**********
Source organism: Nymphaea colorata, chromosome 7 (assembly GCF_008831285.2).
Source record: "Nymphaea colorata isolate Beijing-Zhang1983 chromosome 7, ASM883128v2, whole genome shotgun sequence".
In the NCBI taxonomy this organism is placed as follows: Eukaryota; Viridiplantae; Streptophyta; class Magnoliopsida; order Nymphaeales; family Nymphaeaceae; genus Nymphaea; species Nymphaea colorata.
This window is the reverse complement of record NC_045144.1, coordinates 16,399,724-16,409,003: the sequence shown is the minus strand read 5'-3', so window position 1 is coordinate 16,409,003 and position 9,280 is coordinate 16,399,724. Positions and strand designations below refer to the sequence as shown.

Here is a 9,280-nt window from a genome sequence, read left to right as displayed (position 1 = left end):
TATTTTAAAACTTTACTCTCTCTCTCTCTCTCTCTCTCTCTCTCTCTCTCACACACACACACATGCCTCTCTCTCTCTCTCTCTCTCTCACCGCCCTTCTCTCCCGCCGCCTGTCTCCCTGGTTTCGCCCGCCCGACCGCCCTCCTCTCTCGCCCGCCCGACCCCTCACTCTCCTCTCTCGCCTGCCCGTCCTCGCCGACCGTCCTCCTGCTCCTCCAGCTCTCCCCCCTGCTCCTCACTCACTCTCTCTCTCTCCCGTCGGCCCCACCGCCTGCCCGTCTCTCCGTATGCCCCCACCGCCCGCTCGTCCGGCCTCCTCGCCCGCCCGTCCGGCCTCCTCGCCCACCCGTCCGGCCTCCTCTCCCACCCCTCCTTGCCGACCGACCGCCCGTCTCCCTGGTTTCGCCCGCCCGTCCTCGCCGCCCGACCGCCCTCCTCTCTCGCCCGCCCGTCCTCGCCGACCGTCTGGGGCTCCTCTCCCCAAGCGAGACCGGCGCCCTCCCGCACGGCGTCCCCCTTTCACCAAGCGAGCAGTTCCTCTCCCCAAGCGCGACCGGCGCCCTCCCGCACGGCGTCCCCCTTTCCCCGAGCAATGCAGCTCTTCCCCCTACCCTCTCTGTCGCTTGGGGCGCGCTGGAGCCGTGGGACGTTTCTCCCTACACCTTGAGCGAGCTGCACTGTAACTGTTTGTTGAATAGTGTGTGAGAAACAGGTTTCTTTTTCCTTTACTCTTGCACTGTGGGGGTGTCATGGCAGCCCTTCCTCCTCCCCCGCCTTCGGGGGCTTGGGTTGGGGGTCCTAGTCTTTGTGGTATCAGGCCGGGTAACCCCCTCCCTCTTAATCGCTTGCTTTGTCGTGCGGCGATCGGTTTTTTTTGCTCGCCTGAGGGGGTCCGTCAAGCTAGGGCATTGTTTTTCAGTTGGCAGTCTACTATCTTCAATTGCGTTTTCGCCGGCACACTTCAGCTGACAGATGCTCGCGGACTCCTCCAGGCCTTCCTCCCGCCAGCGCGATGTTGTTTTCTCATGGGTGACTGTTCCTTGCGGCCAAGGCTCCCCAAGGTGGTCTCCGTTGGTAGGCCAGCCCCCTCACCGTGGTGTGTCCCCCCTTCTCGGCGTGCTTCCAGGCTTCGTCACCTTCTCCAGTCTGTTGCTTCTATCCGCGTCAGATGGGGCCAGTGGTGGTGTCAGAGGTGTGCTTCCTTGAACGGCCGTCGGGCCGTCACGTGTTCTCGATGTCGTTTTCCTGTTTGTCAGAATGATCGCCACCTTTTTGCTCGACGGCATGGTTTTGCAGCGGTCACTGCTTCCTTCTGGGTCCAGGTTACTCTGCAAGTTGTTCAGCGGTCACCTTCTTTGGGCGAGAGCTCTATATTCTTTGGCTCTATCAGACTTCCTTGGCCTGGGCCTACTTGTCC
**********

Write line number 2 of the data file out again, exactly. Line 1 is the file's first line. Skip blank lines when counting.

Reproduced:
Source record: "Nymphaea colorata isolate Beijing-Zhang1983 chromosome 7, ASM883128v2, whole genome shotgun sequence".